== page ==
When rumours first surfaced that Dyson was developing a fully-electric car, many were suitably curious. From creating high-tech vacuums, to hair dryers that could give you a perm from the comfort of your home—the company has a fairly impressive track record when it comes to developing innovative products.
However, Dyson cancelled the project towards the tail-end of 2019, despite the fact that a “fantastic car” had been developed. Patents had already been registered for a car that would supposedly be more energy efficient than its rivals, and an SUV form-factor that could offer versatility for multiple terrains.
At the time, Dyson founder, James Dyson said that the cancellation of their electric car project was not due to a failure to develop a functional product. Instead, Dyson said that the high costs associated with manufacturing electric cars meant that the project was not a commercially viable one.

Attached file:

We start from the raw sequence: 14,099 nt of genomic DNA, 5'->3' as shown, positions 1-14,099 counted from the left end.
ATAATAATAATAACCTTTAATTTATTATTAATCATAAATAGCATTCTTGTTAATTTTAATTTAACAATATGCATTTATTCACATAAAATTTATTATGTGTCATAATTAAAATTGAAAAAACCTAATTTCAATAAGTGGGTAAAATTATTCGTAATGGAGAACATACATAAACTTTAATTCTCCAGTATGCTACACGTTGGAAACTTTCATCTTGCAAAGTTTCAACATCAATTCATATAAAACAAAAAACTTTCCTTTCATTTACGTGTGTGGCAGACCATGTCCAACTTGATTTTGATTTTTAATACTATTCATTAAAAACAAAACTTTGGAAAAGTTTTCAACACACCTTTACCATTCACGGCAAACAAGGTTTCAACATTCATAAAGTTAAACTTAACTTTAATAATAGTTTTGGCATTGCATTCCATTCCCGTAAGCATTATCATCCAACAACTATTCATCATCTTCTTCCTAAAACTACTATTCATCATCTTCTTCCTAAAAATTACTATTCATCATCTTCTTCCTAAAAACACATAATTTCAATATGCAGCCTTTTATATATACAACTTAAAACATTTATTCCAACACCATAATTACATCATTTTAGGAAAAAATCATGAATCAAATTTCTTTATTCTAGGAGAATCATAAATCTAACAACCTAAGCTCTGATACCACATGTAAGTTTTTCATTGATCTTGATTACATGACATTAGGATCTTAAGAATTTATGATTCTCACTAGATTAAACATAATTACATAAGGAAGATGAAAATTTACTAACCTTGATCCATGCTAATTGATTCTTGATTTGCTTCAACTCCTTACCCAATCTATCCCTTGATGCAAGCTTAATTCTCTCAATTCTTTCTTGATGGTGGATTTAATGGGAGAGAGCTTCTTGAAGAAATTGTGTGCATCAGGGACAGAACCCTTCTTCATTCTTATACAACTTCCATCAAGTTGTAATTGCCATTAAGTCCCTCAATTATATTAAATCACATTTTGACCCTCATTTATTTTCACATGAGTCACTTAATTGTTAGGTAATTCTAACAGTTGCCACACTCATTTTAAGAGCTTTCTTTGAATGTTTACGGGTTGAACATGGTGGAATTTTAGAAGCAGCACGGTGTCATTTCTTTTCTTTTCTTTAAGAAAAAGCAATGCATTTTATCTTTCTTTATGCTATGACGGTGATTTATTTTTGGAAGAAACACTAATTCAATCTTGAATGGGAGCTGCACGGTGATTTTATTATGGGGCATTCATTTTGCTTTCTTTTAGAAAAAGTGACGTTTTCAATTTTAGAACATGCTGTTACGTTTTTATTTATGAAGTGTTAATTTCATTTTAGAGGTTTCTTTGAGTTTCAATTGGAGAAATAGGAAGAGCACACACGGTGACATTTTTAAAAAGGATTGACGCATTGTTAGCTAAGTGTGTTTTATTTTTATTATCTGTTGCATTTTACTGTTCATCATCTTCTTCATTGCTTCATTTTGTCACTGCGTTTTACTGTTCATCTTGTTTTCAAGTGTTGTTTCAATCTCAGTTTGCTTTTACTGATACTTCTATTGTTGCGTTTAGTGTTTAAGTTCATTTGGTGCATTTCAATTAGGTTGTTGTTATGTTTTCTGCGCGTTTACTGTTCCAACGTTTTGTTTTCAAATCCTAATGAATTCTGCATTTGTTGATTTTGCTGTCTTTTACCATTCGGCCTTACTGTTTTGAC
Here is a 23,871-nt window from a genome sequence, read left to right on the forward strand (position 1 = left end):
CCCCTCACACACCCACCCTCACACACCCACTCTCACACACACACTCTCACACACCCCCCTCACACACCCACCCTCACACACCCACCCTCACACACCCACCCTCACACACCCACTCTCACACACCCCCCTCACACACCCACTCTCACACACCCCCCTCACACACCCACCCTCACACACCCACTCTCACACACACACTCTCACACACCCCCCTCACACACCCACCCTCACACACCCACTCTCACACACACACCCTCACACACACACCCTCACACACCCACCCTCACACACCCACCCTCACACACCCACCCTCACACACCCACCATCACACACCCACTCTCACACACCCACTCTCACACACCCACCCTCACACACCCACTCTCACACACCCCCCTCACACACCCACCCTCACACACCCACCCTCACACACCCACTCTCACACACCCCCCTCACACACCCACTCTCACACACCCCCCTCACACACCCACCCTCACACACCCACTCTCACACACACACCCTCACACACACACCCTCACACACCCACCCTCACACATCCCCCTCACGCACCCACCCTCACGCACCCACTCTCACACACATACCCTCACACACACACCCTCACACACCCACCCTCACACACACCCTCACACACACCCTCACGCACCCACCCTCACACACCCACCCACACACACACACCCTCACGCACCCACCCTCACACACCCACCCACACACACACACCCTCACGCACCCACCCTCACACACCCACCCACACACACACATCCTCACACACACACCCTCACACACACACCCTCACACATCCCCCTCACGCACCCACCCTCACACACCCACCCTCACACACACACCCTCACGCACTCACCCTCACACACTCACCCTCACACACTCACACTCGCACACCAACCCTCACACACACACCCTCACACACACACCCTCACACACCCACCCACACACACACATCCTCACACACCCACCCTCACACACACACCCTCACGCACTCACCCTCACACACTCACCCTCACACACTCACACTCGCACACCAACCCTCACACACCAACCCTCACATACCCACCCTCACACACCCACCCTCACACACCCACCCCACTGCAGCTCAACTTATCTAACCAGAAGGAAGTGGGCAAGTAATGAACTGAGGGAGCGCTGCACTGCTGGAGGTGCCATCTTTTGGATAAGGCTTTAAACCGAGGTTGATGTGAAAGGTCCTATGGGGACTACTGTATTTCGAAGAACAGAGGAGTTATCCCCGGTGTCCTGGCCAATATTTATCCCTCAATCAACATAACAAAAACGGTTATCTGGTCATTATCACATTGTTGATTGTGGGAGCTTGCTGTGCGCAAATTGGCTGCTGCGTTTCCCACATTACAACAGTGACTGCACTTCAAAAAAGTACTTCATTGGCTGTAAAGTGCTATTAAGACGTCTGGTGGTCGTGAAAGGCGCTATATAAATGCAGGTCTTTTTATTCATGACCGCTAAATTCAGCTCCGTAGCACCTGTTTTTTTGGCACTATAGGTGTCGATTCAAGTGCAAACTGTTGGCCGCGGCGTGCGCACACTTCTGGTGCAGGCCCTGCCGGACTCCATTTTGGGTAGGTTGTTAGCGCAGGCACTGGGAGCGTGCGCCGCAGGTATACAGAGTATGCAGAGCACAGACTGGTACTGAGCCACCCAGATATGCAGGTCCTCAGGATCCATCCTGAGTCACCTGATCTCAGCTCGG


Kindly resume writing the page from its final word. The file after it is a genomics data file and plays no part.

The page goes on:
In a new interview with the Sunday Times, the founder also revealed that the project came at a big personal cost. GBP500 million (~RM2.6 billion) of his own wealth was invested, with Dyson revealing that scrapping the idea was a move that came with “huge sadness and disappointment”.
Had the Dyson Car—known as the N526 internally—ever reached markets, we might have seen an SUV-style electric car with the longest range (on a single charge) in the market thus far.
Dyson says that the car has a range of 600 miles (~965km), which beats off competition from the Tesla Model S. Meanwhile, twin electric motors help to produce 563bhp and 480lb of torque, which means that the N526 have a 0–62mph speed of 4.8 seconds, and a top speed of 125mph (~200km/h).
Unfortunately, it now looks like we won’t ever see Dyson’s electric car on the streets. Initial plans to build a manufacturing hub in Singapore, with a total of 600 people dedicated to the electric car project, have now gone up in smoke.
“Ours is a life of risk and of failure. We try things and they fail. Life isn’t easy.”– James Dyson